Personal Computer News21st January 1984
Published in Personal Computer News #045
Bob Chappell gets to grips with a handful of Commodore 64 games - some are simply addictive
What some of these Commodore 64 games lack in sophistication is made up for in other ways.
Best of the bunch is the simple, but maddeningly addictive, Crossfire. On screen are six rows of seven boxes, but the action is in the lanes between the boxes. Ranged around the perimeter are snoozing aliens with your craft somewhere more central.
Some of the aliens waken to patrol the lanes, merrily firing a missile or two as they go. This is a game of shoot or get shot for it is apparent that they are intent on ganging up on you. You outmanoeuvre your pursuers using your joystick or keyboard (the latter can be configured to your own taste), and trying desperately not to get caught in crossfire. Shoot one of them with your limited supply of 35 missiles and, like as not, the injured party will undergo a metamorphosis into something unpleasant.
When your ammunition is down to under 11, you must reach a reloading station pronto. There are two speeds of play and several levels, each offering fewer defence missiles than the one before. The game has good sound effects and mood music which can be turned off.
A simple concept which, at first sight, appears to be a doddle. Take my word, it's not as easy as it looks and it keeps you coming back for more.
Bonka is an aptly titled version of the Panic variety where, instead of bashing the enemy, you bash the ground.
A series of platforms are linked by ladders. The hero starts at the bottom of the screen and must first get hold of a hammer. At the top of the screen is a solitary meanie, a rotund alien equipped with built-in deely boppers. No prizes for guessing on what platform the hammer is.
Once the hammer has been captured, a quick press on the joystick fire button digs a large hole - obviously this hero has never seen a shovel. The meanie turns out to be short-sighted and will fall into any hole, to be left dangling by its antennae.
A quick wallop over the spot with the hammer and the meanie plunges down the screen - the further you drop, the more points for you. Each screen supplies more meanies to harass you. Again, simple but insomnia-inducing.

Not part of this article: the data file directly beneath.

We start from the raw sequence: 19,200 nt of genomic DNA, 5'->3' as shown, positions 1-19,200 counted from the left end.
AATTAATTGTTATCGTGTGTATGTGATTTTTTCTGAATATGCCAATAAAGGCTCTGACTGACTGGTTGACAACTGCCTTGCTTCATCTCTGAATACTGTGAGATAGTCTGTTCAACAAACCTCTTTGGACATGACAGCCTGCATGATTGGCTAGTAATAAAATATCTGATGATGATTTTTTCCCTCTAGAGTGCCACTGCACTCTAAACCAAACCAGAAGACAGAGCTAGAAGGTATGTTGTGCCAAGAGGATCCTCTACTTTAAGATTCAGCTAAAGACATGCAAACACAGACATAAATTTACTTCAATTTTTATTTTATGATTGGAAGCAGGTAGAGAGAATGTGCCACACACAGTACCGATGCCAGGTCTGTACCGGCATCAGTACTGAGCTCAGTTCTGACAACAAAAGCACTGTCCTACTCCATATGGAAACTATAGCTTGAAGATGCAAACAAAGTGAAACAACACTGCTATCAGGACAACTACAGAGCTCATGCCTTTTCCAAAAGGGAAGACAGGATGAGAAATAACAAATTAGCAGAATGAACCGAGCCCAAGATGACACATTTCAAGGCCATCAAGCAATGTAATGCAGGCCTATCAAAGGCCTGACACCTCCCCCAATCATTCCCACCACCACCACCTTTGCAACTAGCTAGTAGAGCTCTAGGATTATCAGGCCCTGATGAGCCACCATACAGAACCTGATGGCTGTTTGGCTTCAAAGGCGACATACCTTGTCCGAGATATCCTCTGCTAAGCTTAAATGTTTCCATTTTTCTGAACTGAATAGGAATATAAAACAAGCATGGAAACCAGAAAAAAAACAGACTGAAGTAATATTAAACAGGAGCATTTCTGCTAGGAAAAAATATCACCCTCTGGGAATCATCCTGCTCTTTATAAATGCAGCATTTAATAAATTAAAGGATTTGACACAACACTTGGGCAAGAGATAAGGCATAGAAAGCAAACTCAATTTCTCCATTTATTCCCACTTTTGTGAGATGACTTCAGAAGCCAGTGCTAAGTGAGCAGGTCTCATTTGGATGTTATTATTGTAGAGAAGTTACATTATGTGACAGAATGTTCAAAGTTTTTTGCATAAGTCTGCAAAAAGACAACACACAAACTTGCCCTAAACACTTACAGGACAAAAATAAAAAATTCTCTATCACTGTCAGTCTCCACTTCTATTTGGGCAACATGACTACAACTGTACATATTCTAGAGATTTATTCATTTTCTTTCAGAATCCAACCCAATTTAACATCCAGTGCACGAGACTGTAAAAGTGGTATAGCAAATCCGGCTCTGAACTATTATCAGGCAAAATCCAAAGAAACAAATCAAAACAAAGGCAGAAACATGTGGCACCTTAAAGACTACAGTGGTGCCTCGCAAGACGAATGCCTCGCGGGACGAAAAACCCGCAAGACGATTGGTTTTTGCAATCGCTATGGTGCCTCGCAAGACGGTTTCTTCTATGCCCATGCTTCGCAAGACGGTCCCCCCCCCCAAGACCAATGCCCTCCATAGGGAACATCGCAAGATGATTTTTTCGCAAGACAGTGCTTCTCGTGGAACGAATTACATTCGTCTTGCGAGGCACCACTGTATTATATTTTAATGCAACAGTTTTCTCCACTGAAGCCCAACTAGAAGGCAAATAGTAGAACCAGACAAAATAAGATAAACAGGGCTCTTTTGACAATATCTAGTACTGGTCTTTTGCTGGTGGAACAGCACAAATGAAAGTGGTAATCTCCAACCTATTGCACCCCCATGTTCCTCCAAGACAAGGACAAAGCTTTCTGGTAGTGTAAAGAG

The Spectrum version of Everest Ascent was reviewed in a previous issue of PCN (issue 13) so let's be brief.
This game lets you make an assault on that most romantic of mountains, Mt. Everest. There are no graphics (except for a scenic backdrop), and progress up the mountains in a matter of selecting options and giving orders from menus.
A successful ascent involves careful control and planning of movement and supplies, making sure you have enough Sherpas, oxygen, food and such like.
This is an enjoyable exercise in logistics with a yeti thrown in for good measure though it's not a true adventure.
You got it in one - our old web-footed friend is still trying to cross the road. Here, he has to contend with lorries, racing cars and a shrieking ambulance which goes twice as fast as the rest of the traffic and drives down the road's centre. If Toad makes it, he then has the usual logs, crocs and turtles to contend with.Road Toad is one of the best amphibians I've seen, which gives a deep 'Ribbit, ribbit' croak as it hops. A very competent version of a classic, though some colours are not so hot and don't show some objects to best advantage.
Using your cross-sight, you defend your city against waves of horizontally mobile alien saucers which dump bombs on their way to the local galactic supermarket. Each wave contains about 70 ships, so you need a strong wrist and trigger finger. The ships come in a variety of shapes, sizes and colours.
As the ships move across at different heights, they sometimes pause before resuming their journey. That's about it really for Cataclysm - you get them before they wipe out the city.
Attractive graphics and zippy space sounds, but not much variety. Joystick only.
This limited version of Scramble offers only two types of screen. The first has you dodging asteroids and solar pods to bomb bases, with a mystery ship shooting up from below. In the second screen you travel through ice caves avoiding walls while destroying more bases.
The game has a bug which locks it up. If you crash your ship into the ground on take-off (unlikely but possible) the program stops and only powering off and on restores it.
This game does what it does reasonably well but there's not much to it. And the disk version is more than double the price of the £9 cassette.